Selenium and glutamine supplements: where are we heading? A critical care perspective.
ABSTRACT There is considerable interest in glutamine and selenium in critical care as both offer the potential to enhance host defences, through different but complimentary mechanisms and may reduce subsequent infections and mortality. The SIGNET trial (randomized controlled factorial trial) is the largest, critical care study of both supplements. The data have been presented publicly, but the data are not published or available for review and will therefore not be discussed fully in this update. In the present review I will explore the recently available (past 1-2 years) published literature.
The current literature demonstrates that there are currently insufficient data to enable confident recommendations on the optimal route, timing, duration and dosage of each of these nutritional supplements. The pending results of SIGNET, the largest critical care trial of parenteral nutrition supplemented by glutamine and or selenium promises to clarify some of the current ambiguities and inform future practice.
To be able to confidently establish or refute the hypothesis that either glutamine or selenium alone or in combination improves outcome in critical care requires a well designed prospective randomized controlled trial. To design such a trial we require the optimal dose and duration of the nutritional supplement (balancing efficacy and toxicity, ease of administration and cost) and then conduct an adequately powered trial. Such a trial is still lacking for these two agents. There are some supportive data for selenium but the case is less strong for parenteral glutamine and weakest for enteral glutamine.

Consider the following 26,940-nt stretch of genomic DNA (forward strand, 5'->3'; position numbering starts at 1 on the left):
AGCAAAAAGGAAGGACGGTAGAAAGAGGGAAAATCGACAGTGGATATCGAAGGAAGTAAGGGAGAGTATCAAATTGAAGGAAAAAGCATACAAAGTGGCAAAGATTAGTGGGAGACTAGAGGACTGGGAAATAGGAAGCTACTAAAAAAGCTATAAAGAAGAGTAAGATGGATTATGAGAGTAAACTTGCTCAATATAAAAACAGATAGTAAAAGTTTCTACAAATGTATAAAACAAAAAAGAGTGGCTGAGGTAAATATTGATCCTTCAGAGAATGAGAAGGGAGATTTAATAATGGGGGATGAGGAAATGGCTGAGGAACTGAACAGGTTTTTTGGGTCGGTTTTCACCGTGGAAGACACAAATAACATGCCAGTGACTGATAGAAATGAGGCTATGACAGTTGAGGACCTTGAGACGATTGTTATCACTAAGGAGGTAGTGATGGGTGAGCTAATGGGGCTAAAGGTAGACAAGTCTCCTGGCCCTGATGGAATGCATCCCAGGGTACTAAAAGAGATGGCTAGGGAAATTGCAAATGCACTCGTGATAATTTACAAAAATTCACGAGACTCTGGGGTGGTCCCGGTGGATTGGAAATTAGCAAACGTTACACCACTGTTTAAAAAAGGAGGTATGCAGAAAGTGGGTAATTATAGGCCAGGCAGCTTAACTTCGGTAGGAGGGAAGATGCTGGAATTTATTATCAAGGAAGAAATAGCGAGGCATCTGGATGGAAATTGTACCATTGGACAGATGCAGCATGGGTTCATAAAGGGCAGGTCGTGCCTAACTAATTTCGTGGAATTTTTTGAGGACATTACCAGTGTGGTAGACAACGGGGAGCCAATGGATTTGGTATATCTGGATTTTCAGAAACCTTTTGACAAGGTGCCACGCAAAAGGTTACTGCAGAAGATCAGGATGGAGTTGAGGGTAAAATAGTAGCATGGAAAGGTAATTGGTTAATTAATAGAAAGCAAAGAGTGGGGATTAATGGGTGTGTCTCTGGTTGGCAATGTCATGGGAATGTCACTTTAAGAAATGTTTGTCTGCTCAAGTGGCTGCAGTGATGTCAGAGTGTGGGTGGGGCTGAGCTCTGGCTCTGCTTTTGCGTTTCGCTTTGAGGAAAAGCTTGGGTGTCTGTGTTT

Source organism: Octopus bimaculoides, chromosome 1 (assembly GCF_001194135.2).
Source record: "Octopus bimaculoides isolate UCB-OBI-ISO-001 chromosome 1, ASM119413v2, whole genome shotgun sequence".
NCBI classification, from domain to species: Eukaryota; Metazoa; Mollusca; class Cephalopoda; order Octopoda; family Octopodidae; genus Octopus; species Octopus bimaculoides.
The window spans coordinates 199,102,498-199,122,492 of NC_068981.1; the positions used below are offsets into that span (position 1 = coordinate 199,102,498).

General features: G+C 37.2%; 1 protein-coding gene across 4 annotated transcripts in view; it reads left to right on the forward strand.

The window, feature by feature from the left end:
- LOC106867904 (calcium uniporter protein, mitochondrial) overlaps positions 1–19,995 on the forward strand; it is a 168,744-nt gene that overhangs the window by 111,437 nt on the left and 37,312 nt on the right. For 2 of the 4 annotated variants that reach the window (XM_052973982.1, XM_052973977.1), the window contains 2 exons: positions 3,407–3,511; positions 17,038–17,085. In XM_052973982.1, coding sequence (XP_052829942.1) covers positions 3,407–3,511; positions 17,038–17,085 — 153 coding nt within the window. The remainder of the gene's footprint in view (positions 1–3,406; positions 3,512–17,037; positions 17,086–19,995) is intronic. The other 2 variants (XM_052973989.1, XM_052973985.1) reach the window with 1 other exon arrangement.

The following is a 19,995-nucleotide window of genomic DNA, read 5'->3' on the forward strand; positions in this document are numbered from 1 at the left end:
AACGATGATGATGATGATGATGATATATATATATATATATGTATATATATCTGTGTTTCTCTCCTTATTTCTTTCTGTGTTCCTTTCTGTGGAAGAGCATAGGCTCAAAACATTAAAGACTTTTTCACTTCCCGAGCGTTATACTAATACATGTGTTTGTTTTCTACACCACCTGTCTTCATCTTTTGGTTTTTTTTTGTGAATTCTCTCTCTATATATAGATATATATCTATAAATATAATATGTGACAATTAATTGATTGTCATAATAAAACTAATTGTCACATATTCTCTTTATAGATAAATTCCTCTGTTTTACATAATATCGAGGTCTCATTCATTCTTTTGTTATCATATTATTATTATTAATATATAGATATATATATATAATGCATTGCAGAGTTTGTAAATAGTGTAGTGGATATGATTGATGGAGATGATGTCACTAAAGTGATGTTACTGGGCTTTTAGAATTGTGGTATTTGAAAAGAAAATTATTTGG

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ABSTRACT: This review covers current knowledge of selenium in the environment, dietary intakes, metabolism and status, functions in the body, thyroid hormone metabolism, antioxidant defense systems and oxidative metabolism, and the immune system. Selenium toxicity and links between deficiency and Keshan disease and Kashin-Beck disease are described. The relationships between selenium intake/status and various health outcomes, in particular gastrointestinal and prostate cancer, cardiovascular disease, diabetes, and male fertility, are reviewed, and recent developments in genetics of selenoproteins are outlined. The rationale behind current dietary reference intakes of selenium is explained, and examples of differences between countries and/or expert bodies are given. Throughout the review, gaps in knowledge and research requirements are identified. More research is needed to improve our understanding of selenium metabolism and requirements for optimal health. Functions of the majority of the selenoproteins await characterization, the mechanism of absorption has yet to be identified, measures of status need to be developed, and effects of genotype on metabolism require further investigation. The relationships between selenium intake/status and health, or risk of disease, are complex but require elucidation to inform clinical practice, to refine dietary recommendations, and to develop effective public health policies.Antioxidants & Redox Signaling 04/2011; 14(7):1337-83. · 8.20 Impact Factor